When your only tool is a hammer, everything begins to look like a nail. Such as it is with Hoboken 2nd Ward Councilwoman Beth Mason who is suing the City for the release of documents exchanged between the City and one of the law firms it's contracted in the past. Mason's tool of choice is the lawsuit - a great tool for depleting the resources, both time and finances, of its target. For this reason it's a terrific tool for revenge and obstruction. Of course, it's a terrible tool for carrying out the day-to-day duties of a ward councilperson. But when revenge and obstruction are all your councilperson is interested in, then that's what ward residents have to settle for. For the record, let's take a brief look at Councilwoman Mason's history of lawsuits against Hoboken and its residents.
Most recently, there is the aforementioned lawsuit against the City of Hoboken that some believe is tied to politically motivated attacks against recently re-elected Hoboken Councilman-at-Large Ravi Bhalla.
There is also the lawsuit filed against Hoboken Councilpersons Bhalla, Cunningham, Giattino and Mello that prevented newly elected Councilman Jim Doyle from serving as interim Councilman after Councilwoman Carol Marsh resigned in October 2012. This lawsuit blocked a reform majority on City Council allowing Mason and her fellow Council plaintiffs to obstruct city progress for more than a year.
Then there is the sordid SLAPP-suit (Strategic Lawsuit Against Public Participation) filed against two dozen Hoboken bloggers in August 2012. While Mason's name is not on the complaint, the names of two of her closest supporters are. More damning though is that Councilwoman Mason publicly disclosed the lawsuit's existence prior to its receipt by the targeted bloggers. Needless to say, the bloggers were not, and are not, Mason cheerleaders.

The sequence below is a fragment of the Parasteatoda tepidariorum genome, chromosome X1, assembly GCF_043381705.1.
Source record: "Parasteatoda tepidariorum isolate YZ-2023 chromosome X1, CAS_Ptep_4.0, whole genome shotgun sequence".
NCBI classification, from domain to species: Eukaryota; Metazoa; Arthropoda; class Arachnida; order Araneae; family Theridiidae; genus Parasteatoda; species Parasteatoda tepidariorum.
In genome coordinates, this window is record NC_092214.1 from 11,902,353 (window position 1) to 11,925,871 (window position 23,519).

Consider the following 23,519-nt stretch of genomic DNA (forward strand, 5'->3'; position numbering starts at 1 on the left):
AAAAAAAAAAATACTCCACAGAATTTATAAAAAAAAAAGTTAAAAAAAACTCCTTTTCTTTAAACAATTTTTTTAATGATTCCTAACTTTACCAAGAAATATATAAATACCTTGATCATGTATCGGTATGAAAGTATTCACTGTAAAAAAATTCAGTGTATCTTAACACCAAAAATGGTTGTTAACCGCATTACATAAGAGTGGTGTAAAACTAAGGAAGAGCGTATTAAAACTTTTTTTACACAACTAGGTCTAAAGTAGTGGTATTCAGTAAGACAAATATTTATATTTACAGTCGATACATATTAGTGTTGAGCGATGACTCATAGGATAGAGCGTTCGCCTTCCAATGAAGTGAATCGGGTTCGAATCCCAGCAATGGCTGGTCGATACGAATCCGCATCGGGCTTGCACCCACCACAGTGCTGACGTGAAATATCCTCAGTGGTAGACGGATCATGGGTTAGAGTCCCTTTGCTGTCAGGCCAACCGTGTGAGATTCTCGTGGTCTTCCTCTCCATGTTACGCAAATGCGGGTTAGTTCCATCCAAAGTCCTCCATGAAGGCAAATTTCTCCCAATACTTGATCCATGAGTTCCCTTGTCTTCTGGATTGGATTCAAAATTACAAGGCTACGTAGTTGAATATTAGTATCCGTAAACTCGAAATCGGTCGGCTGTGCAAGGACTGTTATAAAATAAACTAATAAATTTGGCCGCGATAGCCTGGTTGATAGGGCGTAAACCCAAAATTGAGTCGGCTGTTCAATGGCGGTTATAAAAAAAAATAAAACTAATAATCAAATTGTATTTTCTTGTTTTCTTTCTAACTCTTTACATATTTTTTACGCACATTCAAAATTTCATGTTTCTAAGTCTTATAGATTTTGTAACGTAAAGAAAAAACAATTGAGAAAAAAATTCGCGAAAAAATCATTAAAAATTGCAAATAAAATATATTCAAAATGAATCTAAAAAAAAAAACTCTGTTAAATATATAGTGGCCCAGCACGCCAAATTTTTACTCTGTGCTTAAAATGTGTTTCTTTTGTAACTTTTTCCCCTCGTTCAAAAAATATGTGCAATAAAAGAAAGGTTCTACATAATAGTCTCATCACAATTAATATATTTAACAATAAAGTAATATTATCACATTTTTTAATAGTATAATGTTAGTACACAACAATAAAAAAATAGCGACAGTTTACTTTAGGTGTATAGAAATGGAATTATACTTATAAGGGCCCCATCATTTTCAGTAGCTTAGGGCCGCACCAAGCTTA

Prior to Councilwoman Mason's failed attempts for election as Mayor in 2009, Mason filed at least eleven lawsuits against the city, the school board and the city's now defunct hospital board. Back then, these actions may have been viewed as heroic attempts to shine light on possible corruption. But, as I've written about elsewhere, in light of Mason's behavior after losing these elections, all her actions are now suspect.
In 2008, the New York Times estimated that Mason's lawsuits cost the city about $200,000. Just imagine the total cost to her constituents, our city's bloggers, and the city to date.
I Sue You! from Greg Bond on Vimeo.